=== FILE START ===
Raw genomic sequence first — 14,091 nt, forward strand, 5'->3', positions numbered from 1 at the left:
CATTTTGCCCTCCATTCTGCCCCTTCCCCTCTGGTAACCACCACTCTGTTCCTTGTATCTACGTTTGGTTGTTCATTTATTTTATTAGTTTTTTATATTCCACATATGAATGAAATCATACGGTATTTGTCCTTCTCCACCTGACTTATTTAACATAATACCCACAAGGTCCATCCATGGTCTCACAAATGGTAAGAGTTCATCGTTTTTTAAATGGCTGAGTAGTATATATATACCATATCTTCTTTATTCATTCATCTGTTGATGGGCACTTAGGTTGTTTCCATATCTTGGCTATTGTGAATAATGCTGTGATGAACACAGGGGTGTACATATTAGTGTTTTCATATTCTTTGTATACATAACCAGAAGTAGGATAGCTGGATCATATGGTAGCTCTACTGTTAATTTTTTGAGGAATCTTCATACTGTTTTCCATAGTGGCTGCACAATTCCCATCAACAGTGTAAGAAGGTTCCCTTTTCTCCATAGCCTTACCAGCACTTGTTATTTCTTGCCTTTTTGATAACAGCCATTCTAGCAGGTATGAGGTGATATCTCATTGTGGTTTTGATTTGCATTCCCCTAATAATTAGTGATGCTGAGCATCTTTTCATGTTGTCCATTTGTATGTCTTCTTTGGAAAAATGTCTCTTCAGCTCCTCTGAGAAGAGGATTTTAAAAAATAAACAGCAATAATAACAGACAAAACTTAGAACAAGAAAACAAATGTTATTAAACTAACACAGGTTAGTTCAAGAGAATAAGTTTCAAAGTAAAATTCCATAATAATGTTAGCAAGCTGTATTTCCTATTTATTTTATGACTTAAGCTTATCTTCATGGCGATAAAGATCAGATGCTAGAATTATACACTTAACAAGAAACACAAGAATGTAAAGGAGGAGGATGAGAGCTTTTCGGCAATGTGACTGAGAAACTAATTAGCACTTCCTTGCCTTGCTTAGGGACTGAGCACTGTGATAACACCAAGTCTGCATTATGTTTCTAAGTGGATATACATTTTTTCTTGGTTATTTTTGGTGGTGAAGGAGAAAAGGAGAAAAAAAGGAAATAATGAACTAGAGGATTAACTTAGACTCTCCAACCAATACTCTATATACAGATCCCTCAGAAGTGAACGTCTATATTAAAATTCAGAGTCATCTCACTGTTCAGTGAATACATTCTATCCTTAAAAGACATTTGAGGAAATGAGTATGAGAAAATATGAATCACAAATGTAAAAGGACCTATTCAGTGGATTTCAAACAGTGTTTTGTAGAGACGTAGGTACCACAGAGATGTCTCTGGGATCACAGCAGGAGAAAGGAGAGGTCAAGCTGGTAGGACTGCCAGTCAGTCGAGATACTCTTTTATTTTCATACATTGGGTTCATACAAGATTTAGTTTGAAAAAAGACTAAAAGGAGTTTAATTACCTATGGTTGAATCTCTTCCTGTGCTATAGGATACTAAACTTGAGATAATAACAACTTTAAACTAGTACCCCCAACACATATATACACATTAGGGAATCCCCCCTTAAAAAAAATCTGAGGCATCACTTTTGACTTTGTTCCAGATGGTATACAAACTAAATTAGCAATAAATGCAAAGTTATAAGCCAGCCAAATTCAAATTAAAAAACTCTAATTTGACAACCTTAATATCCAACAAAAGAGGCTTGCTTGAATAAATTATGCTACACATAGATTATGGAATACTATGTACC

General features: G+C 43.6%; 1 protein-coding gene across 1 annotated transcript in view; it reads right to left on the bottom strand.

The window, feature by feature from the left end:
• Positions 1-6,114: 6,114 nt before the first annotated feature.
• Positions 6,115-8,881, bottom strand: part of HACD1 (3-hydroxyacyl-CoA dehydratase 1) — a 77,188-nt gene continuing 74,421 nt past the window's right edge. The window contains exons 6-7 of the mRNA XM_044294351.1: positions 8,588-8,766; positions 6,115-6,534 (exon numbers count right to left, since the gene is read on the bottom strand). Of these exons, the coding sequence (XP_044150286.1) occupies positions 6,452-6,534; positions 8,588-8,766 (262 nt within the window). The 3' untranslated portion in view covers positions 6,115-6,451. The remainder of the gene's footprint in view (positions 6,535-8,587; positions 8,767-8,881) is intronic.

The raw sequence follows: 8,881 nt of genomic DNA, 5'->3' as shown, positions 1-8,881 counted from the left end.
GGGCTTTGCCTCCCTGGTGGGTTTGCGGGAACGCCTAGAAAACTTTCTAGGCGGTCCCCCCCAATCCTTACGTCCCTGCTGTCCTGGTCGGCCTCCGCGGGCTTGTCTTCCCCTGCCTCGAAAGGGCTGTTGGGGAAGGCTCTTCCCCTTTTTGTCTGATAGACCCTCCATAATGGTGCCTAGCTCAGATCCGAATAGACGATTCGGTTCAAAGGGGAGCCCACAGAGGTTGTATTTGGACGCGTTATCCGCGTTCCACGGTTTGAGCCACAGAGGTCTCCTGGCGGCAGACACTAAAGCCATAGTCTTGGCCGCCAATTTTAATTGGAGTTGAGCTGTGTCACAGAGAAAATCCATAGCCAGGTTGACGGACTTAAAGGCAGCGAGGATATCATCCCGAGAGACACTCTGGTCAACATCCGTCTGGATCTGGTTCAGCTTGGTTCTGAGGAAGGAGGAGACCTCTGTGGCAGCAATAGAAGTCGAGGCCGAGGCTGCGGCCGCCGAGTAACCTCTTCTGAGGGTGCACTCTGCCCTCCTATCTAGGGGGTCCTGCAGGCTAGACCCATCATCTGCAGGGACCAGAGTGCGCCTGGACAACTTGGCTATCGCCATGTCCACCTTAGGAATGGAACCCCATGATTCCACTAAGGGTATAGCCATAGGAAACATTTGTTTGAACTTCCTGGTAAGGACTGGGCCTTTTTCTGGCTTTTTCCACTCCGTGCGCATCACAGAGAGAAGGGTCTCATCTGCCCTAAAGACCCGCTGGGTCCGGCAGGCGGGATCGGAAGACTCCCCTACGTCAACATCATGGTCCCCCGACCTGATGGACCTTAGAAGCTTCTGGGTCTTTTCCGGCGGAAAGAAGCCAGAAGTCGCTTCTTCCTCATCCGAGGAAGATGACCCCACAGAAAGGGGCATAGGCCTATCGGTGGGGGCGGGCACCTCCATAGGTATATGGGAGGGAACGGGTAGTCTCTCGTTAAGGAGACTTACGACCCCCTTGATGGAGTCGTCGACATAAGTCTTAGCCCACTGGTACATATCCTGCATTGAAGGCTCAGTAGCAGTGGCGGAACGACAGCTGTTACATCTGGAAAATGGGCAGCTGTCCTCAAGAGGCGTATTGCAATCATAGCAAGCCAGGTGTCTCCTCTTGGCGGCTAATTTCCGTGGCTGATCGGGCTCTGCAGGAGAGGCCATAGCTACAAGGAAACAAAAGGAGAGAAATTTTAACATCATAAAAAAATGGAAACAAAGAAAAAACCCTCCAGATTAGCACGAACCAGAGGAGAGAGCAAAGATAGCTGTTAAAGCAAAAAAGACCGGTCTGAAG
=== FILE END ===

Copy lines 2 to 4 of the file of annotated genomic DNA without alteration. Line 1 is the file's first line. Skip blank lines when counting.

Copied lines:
CATTTTGCCCTCCATTCTGCCCCTTCCCCTCTGGTAACCACCACTCTGTTCCTTGTATCTACGTTTGGTTGTTCATTTATTTTATTAGTTTTTTATATTCCACATATGAATGAAATCATACGGTATTTGTCCTTCTCCACCTGACTTATTTAACATAATACCCACAAGGTCCATCCATGGTCTCACAAATGGTAAGAGTTCATCGTTTTTTAAATGGCTGAGTAGTATATATATACCATATCTTCTTTATTCATTCATCTGTTGATGGGCACTTAGGTTGTTTCCATATCTTGGCTATTGTGAATAATGCTGTGATGAACACAGGGGTGTACATATTAGTGTTTTCATATTCTTTGTATACATAACCAGAAGTAGGATAGCTGGATCATATGGTAGCTCTACTGTTAATTTTTTGAGGAATCTTCATACTGTTTTCCATAGTGGCTGCACAATTCCCATCAACAGTGTAAGAAGGTTCCCTTTTCTCCATAGCCTTACCAGCACTTGTTATTTCTTGCCTTTTTGATAACAGCCATTCTAGCAGGTATGAGGTGATATCTCATTGTGGTTTTGATTTGCATTCCCCTAATAATTAGTGATGCTGAGCATCTTTTCATGTTGTCCATTTGTATGTCTTCTTTGGAAAAATGTCTCTTCAGCTCCTCTGAGAAGAGGATTTTAAAAAATAAACAGCAATAATAACAGACAAAACTTAGAACAAGAAAACAAATGTTATTAAACTAACACAGGTTAGTTCAAGAGAATAAGTTTCAAAGTAAAATTCCATAATAATGTTAGCAAGCTGTATTTCCTATTTATTTTATGACTTAAGCTTATCTTCATGGCGATAAAGATCAGATGCTAGAATTATACACTTAACAAGAAACACAAGAATGTAAAGGAGGAGGATGAGAGCTTTTCGGCAATGTGACTGAGAAACTAATTAGCACTTCCTTGCCTTGCTTAGGGACTGAGCACTGTGATAACACCAAGTCTGCATTATGTTTCTAAGTGGATATACATTTTTTCTTGGTTATTTTTGGTGGTGAAGGAGAAAAGGAGAAAAAAAGGAAATAATGAACTAGAGGATTAACTTAGACTCTCCAACCAATACTCTATATACAGATCCCTCAGAAGTGAACGTCTATATTAAAATTCAGAGTCATCTCACTGTTCAGTGAATACATTCTATCCTTAAAAGACATTTGAGGAAATGAGTATGAGAAAATATGAATCACAAATGTAAAAGGACCTATTCAGTGGATTTCAAACAGTGTTTTGTAGAGACGTAGGTACCACAGAGATGTCTCTGGGATCACAGCAGGAGAAAGGAGAGGTCAAGCTGGTAGGACTGCCAGTCAGTCGAGATACTCTTTTATTTTCATACATTGGGTTCATACAAGATTTAGTTTGAAAAAAGACTAAAAGGAGTTTAATTACCTATGGTTGAATCTCTTCCTGTGCTATAGGATACTAAACTTGAGATAATAACAACTTTAAACTAGTACCCCCAACACATATATACACATTAGGGAATCCCCCCTTAAAAAAAATCTGAGGCATCACTTTTGACTTTGTTCCAGATGGTATACAAACTAAATTAGCAATAAATGCAAAGTTATAAGCCAGCCAAATTCAAATTAAAAAACTCTAATTTGACAACCTTAATATCCAACAAAAGAGGCTTGCTTGAATAAATTATGCTACACATAGATTATGGAATACTATGTACC

General features: G+C 43.6%; 1 protein-coding gene across 1 annotated transcript in view; it reads right to left on the bottom strand.

The window, feature by feature from the left end: